Blocked monkeypox vaccines increase risk of spillover and wider outbreak


There are growing fears that a monkeypox vaccination campaign could be stalled due to a supply shortage.

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Concerns are growing that the window of opportunity to contain the escalating monkeypox outbreak could be closing, with vaccine shortages leaving some at-risk groups waiting weeks to get bitten.

Health professionals have warned that a failure to bring the outbreak under control could see it spread to other populations or species.

The UK Health Security Agency has said it expects to run out of its initial batch of 50,000 vaccines over the next two weeks and may not receive further doses until September. Meanwhile, other high-case countries are considering new inoculation methods amid dwindling supplies.

Bavarian Nordic – the sole supplier of the only approved monkeypox vaccine – announced on Thursday that it had signed an agreement with contract manufacturer Grand River Aseptic Manufacturing to help complete orders for its Jynneos vaccine in the United States while freeing up capacity for other countries. The process should take about three months to be operational.

This follows reports on Wednesday that the Danish pharmaceutical company was no longer sure it could meet growing demand, according to Bloomberg.

More than 35,000 cases of monkeypox have so far been confirmed in 92 non-endemic countries since the first was reported in the UK on May 6. Twelve were fatal.

Cases increase by 20% in a week

The World Health Organization warned on Wednesday that the spread of the virus continues apace, with cases rising 20% ​​in the past week alone.

Although anyone can be infected with monkeypox, the vast majority of cases so far have been confirmed in gay and bisexual men who have sex with men.

This has sparked an inoculation campaign, particularly in advanced economies, aimed at protecting the most vulnerable with pre- or post-exposure vaccinations. However, vaccine supply shortages and delayed rollouts are increasing the risks of a wider outbreak, infectious disease specialists say.

If an outbreak needs to be stopped, you have a very short window of opportunity. At this point, we see that window of opportunity slowly closing.

Professor Eyal Lesham

infectious disease specialist, Sheba Medical Center

“We know from past outbreaks that if an outbreak needs to be stopped, you have a very short window of opportunity. At this point, we see that window of opportunity slowly closing,” the professor told CNBC on Thursday. Eyal Leshem of the Sheba Medical Center in Israel.

That, in turn, could see the virus spread more easily to other groups or start behaving in different ways, Leshem said.

“As we see more cases, the chances of containing this disease are reduced. We can see spillovers from the current at-risk population to other populations,” he said, pointing to close contacts and household members, including children and pets, as potentially vulnerable groups. .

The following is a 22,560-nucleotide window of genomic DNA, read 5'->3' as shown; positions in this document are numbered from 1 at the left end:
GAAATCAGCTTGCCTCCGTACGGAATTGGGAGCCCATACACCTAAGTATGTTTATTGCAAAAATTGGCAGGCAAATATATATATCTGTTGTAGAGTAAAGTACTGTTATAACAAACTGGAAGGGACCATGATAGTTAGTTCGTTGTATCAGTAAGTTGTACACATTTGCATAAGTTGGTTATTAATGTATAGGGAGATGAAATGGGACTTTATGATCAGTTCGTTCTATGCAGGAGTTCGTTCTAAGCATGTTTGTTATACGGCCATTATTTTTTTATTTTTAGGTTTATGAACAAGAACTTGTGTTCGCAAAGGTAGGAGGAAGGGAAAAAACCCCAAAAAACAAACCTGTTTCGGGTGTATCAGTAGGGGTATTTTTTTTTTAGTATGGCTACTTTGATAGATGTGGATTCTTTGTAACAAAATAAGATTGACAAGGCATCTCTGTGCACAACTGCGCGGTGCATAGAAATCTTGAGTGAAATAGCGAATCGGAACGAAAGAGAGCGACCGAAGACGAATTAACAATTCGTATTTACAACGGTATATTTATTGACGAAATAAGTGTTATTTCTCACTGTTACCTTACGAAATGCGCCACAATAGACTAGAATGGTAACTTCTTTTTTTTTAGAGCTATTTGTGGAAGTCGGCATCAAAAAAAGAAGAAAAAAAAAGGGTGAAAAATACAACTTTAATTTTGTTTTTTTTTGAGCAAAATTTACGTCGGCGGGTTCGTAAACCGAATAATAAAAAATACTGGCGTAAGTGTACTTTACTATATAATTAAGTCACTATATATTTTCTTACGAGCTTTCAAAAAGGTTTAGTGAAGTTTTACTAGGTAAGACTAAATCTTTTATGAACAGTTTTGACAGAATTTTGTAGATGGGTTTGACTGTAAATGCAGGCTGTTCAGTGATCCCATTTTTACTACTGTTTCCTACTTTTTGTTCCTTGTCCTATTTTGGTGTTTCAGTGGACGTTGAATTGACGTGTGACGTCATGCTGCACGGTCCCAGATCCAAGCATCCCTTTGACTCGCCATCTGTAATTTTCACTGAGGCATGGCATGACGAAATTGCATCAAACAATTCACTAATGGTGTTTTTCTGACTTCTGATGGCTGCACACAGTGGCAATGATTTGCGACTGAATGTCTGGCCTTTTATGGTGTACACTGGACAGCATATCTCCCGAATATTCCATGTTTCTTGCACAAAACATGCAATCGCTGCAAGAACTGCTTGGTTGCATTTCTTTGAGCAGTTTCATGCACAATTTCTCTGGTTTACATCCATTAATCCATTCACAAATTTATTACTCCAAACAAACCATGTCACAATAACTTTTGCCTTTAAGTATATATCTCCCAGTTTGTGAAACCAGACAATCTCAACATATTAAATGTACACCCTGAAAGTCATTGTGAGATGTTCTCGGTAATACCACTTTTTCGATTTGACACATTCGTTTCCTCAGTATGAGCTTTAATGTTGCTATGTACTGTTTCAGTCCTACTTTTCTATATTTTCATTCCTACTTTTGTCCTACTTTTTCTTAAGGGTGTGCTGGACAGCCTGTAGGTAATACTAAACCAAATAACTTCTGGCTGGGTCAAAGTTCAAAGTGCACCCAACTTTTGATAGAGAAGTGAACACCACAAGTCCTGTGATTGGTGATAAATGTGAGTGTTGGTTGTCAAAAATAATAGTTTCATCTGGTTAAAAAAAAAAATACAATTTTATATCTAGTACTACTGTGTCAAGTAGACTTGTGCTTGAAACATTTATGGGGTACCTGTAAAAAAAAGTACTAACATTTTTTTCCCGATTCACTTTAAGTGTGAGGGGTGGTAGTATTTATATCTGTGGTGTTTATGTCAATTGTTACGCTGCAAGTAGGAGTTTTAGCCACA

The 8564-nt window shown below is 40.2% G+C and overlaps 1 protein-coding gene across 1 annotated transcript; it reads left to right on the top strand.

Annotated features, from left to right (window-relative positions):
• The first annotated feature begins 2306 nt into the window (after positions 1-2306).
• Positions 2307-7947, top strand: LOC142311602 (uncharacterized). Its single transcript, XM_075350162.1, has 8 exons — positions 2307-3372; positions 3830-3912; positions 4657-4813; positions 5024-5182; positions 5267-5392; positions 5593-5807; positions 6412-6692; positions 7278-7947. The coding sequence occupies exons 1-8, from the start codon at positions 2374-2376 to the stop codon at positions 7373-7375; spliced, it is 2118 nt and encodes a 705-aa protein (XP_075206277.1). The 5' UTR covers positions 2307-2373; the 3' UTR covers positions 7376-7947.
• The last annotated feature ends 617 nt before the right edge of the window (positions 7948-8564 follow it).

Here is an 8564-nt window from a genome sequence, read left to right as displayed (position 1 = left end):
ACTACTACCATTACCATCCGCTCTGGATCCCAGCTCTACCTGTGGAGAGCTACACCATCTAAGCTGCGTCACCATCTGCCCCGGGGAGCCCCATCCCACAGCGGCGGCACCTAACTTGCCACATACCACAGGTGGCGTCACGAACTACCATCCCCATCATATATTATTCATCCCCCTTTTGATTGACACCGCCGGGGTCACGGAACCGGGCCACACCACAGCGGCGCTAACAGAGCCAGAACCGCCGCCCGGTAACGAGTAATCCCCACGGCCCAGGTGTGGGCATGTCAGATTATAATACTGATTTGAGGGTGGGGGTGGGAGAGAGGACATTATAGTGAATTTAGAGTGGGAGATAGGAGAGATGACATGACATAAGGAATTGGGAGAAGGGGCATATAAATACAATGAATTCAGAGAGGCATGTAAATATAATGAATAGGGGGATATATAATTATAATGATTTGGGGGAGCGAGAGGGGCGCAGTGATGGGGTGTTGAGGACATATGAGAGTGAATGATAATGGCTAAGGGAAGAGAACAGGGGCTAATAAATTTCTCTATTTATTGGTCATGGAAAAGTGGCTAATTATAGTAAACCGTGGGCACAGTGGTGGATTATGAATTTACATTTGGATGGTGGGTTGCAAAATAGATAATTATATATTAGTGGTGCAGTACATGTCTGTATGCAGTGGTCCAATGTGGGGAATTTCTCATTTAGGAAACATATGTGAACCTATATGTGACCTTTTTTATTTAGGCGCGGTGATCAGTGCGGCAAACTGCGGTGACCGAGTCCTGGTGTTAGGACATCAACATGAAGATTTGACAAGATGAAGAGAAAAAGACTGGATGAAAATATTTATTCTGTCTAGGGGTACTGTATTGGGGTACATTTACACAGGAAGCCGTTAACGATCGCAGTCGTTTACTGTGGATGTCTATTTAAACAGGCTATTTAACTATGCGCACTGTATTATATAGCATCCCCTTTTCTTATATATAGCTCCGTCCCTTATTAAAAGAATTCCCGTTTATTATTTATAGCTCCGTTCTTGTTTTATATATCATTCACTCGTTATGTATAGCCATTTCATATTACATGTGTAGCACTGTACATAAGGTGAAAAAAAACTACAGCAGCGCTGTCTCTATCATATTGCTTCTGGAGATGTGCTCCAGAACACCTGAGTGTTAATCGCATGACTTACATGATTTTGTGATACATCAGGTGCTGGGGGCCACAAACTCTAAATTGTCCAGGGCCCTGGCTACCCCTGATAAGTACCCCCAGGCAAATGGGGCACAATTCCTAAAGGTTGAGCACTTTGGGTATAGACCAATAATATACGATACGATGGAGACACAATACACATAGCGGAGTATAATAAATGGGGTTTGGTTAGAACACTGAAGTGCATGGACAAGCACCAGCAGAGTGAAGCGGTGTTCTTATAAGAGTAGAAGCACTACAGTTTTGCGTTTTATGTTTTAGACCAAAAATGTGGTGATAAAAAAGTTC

The first known case in this outbreak of an animal catching monkeypox in humans was reported earlier this week in Paris.

Vaccines “not a miracle solution”

As countries wait for new vaccine supplies, some are now trying other ways to protect vulnerable groups.

In a leaked letter to the BBC, the UKHSA said it would withhold some of the remaining stock just for post-exposure patients, meaning others seeking preventative care would have to wait.

Elsewhere, Spain – which has the most reported cases from a non-endemic country after the United States – last week sought permission from the European Medicines Agency to give people smaller doses of the vaccine in the aim to distribute limited supplies more widely.

It follows similar dose-saving plans backed by US health regulators, which allow one vial of vaccine to deliver up to five separate injections by injecting between the skin rather than under it.

A relatively short and temporary decrease in the rate of vaccine delivery may not have a big impact.

Dr. Jake Dunning

senior researcher, University of Oxford

Still, the WHO technical lead for monkeypox, Dr Rosamund Lewis, said Wednesday that vaccines should not be seen as the only form of protection against the virus.

“Vaccines are not a silver bullet,” she said, noting that more data on their effectiveness is still needed. The current data comes from a small study from the 1980s, which found that smallpox vaccines are 85% effective in preventing monkeypox.

She recommended those who believe they are at risk to consider “reducing their number of sexual partners [and] avoiding group sex or casual sex. If and when someone receives a vaccine, they should also wait until they have time to mount the peak immune response before engaging in sex, usually two weeks, she added.

Dr Jake Dunning, a senior researcher at the University of Oxford’s Pandemic Sciences Institute, agreed, noting that a brief drop in vaccinations would not necessarily derail broader efforts to control the virus.

“If it turns out that in fact a large proportion of those most at risk of exposure have already been vaccinated, a relatively short and temporary decrease in the rate of vaccine administration may not have a large impact on achievement of the headline goal,” he said. .


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